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Old March 1st, 2004, 12:12 PM   #1
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Lighting setups in old movies

Every old movie Iíve ever seen about the film industry shows the production crews lighting the sets with enormous fresnels, some of them like three or four feet across. I know film stocks werenít all that fast back then, and they needed lots of light, but jeez, to be surrounded by banks of 5,000 watt lights just 20 or so feet away? It must have looked like the surface of the sun on those old shoots. Or were they using fairly small lamps, and just needed the big lenses because nobody had invented the softbox yet? Anybody know about this? Itís always struck me as curious.
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Old March 1st, 2004, 02:37 PM   #2
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They needed all those lights. Back in the old days (30s and 40s) the senstivity of film was very low. The ASA ratings were between 10 and 25. They were all excited when they got ASA 50. By today's standards we have 500 and 800 ASA films.

For a great book on lighting check out "Reflections" offered by the American Society of Cinematographers (www.theasc.com). It's $90, but worth every penny in the info it gives on cinematographers and their work. It has phenominal examples and demos.

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Old March 1st, 2004, 05:33 PM   #3
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The staple of the "old school" DP was the Carbon Arc. These also sported a Fresnel lens.

Again, due to the low film speeds in the past, allot of light was a necessity. I've worked with many a DP that liked to light in a style that I un-affectionatley refer to as "Grenade Lighting" or lighting with a "FlameThrower". Lot's of Arcs and 9-lights...extremely hot!

There are many one-liners heard on every set, on every shoot, every day, such as:

Check the Gate.

End Sticks.

Kill the Baby, etc.

One of the lost lines is "Trim the Arc!"

Arcs create light by basically creating a "spark" between two carbon rods that are automatically fed by a motor. As the carbons burn off they become smaller, making the distance between the two shorter and creating a flicker. This is where the DP calls for "Trim the Arcs!"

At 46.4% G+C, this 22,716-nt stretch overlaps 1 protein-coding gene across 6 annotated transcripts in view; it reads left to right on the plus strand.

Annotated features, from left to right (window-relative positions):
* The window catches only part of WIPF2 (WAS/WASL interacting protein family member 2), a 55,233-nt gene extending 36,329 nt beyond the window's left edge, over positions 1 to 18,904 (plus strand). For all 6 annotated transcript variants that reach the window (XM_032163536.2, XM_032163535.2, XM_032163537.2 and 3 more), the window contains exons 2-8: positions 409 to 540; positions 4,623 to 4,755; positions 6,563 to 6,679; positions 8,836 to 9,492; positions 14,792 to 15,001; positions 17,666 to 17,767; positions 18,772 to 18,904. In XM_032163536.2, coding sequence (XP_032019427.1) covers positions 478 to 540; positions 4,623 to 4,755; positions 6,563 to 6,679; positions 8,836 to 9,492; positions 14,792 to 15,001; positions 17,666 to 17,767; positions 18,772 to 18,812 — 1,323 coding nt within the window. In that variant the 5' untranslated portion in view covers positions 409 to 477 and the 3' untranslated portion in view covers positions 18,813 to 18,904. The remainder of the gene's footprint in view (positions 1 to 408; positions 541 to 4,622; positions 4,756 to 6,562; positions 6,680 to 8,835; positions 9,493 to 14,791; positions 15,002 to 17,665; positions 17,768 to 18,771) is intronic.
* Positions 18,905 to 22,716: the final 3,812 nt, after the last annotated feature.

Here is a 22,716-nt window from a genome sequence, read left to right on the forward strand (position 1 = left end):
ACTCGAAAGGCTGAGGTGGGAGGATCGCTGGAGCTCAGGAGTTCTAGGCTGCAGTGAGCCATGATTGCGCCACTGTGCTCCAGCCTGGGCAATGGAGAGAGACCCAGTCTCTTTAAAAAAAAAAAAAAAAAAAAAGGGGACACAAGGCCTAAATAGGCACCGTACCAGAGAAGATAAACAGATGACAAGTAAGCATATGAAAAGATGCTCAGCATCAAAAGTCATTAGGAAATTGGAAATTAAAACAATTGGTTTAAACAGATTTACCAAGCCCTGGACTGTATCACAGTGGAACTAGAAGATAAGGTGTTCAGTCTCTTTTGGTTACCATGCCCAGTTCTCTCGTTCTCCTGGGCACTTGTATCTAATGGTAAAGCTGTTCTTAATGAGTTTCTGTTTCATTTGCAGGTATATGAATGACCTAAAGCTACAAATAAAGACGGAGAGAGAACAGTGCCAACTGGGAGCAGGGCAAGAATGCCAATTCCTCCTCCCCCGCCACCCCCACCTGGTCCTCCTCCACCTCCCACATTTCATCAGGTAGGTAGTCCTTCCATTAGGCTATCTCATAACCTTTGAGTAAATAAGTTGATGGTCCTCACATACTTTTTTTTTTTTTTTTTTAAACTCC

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Old March 1st, 2004, 09:38 PM   #4
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Innovation and time

I love the old films
It is strange.. shadows don't bother you when you watch the films.
The lighting is mostly hard off axis and low for the ladies
It is the script and the actors that draw us.
Soft light was an innovation and it has it's place
But the power of the focused light is the artists tool
If you want to be old and new at the same time
Take your subject to a dark room
Take
2 Dedo 650's
1 1k Fressy
1 Chimera 8000 w/ grids
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Old March 1st, 2004, 10:50 PM   #5
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Iíve been watching "FACES" from John Cassavetes and one of the things that strike me is the overexposed effect use of lights. I have watched some of the scenes very carefully trying to figure out the placement of the light sources. In some of the scenes there are table lamps in every corner of the room and the light source seems to come from them. However, sometimes there are shadows suggesting the light comes from other points. Here are some aspects I noticed about the lighting.

1- Women are usually lighted frontally with a slight shadow.

2- Men are lighted to create more facial shadows.

3- On one scene where the drunk "older, uglier" woman seems to fall in love with the dancer and confesses to her friend how boring her husband is. She is lighted in a way that shadows fall down below her lips (close up). I think to suggest her unattractiveness.
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Old March 2nd, 2004, 10:24 AM   #6
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Good observation

I have not seen that film but I will but it on my netflix list.. thanks
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Old March 2nd, 2004, 11:53 AM   #7
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In fact- I have a copy of Leonard Maltin's "The ARt Of The Cinematographer" sitting beside me.
Its an older book (copyright 1978).

Arthur Miller, one of the great, old, cinematographers spoke about the start of technicolor and the need for 1000 foot candles on a set! Yikes!It was new technology back then. I guess when they had to do a film with a young Shirley Temple (The Little Princess), he approached the director and producers and asked to cut the light down to 600 foot candles. ouch. Very controversial at the time, but they made it work. Yup- they used the old carbon arcs.


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Old March 2nd, 2004, 10:35 PM   #8
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I like learning about old setups and techniques. I think it's a good way to understand this art inside out. I'm particularly interested in those old European films, such as the ones made during the Italian Neo-Realism and French New Wave. Considering that they believed in filming at location rather than studios and sometimes using natural light sources, with all this they still managed to create beautiful pictures. On the other hand the main page for Info.net has an article that deals with the "three point lighting" which is referred as obsolete at least in some situations. I agree, since most setups are much more complicated than that.

My next film/light-self-education period will include 1940 and 50s Hollywood films. I'll throw a few Shirley Temple in there too. :)

Richard, you will love "FACES". Please let us know of any particular insight about the lighting after you watch it.

Thanks
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